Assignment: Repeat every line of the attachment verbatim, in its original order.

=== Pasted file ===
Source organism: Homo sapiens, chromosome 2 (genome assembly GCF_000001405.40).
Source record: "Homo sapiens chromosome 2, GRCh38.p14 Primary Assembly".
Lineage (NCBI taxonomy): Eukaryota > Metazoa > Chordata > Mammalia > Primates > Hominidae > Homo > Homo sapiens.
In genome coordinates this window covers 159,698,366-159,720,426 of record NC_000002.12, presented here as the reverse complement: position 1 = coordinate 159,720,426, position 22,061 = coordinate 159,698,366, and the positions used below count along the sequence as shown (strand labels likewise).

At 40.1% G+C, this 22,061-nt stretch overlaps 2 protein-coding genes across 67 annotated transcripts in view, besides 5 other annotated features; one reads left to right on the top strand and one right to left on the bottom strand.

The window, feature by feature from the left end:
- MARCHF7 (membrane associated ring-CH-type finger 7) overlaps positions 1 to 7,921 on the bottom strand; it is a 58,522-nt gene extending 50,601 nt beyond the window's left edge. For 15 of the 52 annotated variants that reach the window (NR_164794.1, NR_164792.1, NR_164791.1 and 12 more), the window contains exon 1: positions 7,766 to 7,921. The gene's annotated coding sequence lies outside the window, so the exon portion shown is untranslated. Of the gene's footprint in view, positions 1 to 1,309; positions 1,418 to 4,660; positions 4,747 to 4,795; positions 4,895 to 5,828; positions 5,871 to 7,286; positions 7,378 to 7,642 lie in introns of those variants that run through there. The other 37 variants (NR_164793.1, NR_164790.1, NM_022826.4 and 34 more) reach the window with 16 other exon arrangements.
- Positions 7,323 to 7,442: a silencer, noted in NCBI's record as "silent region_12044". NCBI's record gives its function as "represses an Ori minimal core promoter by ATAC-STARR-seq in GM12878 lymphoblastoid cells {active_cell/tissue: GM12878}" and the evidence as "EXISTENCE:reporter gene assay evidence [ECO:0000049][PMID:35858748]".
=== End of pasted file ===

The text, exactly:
Source organism: Homo sapiens, chromosome 2 (genome assembly GCF_000001405.40).
Source record: "Homo sapiens chromosome 2, GRCh38.p14 Primary Assembly".
Lineage (NCBI taxonomy): Eukaryota > Metazoa > Chordata > Mammalia > Primates > Hominidae > Homo > Homo sapiens.
In genome coordinates this window covers 159,698,366-159,720,426 of record NC_000002.12, presented here as the reverse complement: position 1 = coordinate 159,720,426, position 22,061 = coordinate 159,698,366, and the positions used below count along the sequence as shown (strand labels likewise).

At 40.1% G+C, this 22,061-nt stretch overlaps 2 protein-coding genes across 67 annotated transcripts in view, besides 5 other annotated features; one reads left to right on the top strand and one right to left on the bottom strand.

The window, feature by feature from the left end:
- MARCHF7 (membrane associated ring-CH-type finger 7) overlaps positions 1 to 7,921 on the bottom strand; it is a 58,522-nt gene extending 50,601 nt beyond the window's left edge. For 15 of the 52 annotated variants that reach the window (NR_164794.1, NR_164792.1, NR_164791.1 and 12 more), the window contains exon 1: positions 7,766 to 7,921. The gene's annotated coding sequence lies outside the window, so the exon portion shown is untranslated. Of the gene's footprint in view, positions 1 to 1,309; positions 1,418 to 4,660; positions 4,747 to 4,795; positions 4,895 to 5,828; positions 5,871 to 7,286; positions 7,378 to 7,642 lie in introns of those variants that run through there. The other 37 variants (NR_164793.1, NR_164790.1, NM_022826.4 and 34 more) reach the window with 16 other exon arrangements.
- Positions 7,323 to 7,442: a silencer, noted in NCBI's record as "silent region_12044". NCBI's record gives its function as "represses an Ori minimal core promoter by ATAC-STARR-seq in GM12878 lymphoblastoid cells {active_cell/tissue: GM12878}" and the evidence as "EXISTENCE:reporter gene assay evidence [ECO:0000049][PMID:35858748]".